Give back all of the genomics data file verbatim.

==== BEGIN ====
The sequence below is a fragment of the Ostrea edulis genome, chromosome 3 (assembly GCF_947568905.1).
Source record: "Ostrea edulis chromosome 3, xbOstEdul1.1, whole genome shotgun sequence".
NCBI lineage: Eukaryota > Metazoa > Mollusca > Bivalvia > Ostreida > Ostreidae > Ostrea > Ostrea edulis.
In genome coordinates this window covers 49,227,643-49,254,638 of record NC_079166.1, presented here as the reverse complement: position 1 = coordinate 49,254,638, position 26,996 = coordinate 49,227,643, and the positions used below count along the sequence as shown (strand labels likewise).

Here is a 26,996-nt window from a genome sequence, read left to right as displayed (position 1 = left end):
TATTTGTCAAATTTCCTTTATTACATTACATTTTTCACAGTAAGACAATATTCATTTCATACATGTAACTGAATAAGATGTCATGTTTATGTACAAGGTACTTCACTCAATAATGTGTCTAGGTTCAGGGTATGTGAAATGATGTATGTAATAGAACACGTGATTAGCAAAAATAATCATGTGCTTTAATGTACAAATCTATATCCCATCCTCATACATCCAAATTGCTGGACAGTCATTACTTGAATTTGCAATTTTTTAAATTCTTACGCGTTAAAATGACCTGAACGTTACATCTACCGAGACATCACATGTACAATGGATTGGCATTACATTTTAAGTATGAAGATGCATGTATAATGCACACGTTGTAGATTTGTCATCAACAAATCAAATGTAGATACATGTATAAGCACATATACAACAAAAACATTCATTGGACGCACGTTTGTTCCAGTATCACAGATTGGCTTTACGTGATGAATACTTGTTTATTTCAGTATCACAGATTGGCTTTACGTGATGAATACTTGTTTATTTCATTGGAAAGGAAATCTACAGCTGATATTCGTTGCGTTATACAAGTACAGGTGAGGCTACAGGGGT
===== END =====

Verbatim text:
The sequence below is a fragment of the Ostrea edulis genome, chromosome 3 (assembly GCF_947568905.1).
Source record: "Ostrea edulis chromosome 3, xbOstEdul1.1, whole genome shotgun sequence".
NCBI lineage: Eukaryota > Metazoa > Mollusca > Bivalvia > Ostreida > Ostreidae > Ostrea > Ostrea edulis.
In genome coordinates this window covers 49,227,643-49,254,638 of record NC_079166.1, presented here as the reverse complement: position 1 = coordinate 49,254,638, position 26,996 = coordinate 49,227,643, and the positions used below count along the sequence as shown (strand labels likewise).

Here is a 26,996-nt window from a genome sequence, read left to right as displayed (position 1 = left end):
TATTTGTCAAATTTCCTTTATTACATTACATTTTTCACAGTAAGACAATATTCATTTCATACATGTAACTGAATAAGATGTCATGTTTATGTACAAGGTACTTCACTCAATAATGTGTCTAGGTTCAGGGTATGTGAAATGATGTATGTAATAGAACACGTGATTAGCAAAAATAATCATGTGCTTTAATGTACAAATCTATATCCCATCCTCATACATCCAAATTGCTGGACAGTCATTACTTGAATTTGCAATTTTTTAAATTCTTACGCGTTAAAATGACCTGAACGTTACATCTACCGAGACATCACATGTACAATGGATTGGCATTACATTTTAAGTATGAAGATGCATGTATAATGCACACGTTGTAGATTTGTCATCAACAAATCAAATGTAGATACATGTATAAGCACATATACAACAAAAACATTCATTGGACGCACGTTTGTTCCAGTATCACAGATTGGCTTTACGTGATGAATACTTGTTTATTTCAGTATCACAGATTGGCTTTACGTGATGAATACTTGTTTATTTCATTGGAAAGGAAATCTACAGCTGATATTCGTTGCGTTATACAAGTACAGGTGAGGCTACAGGGGT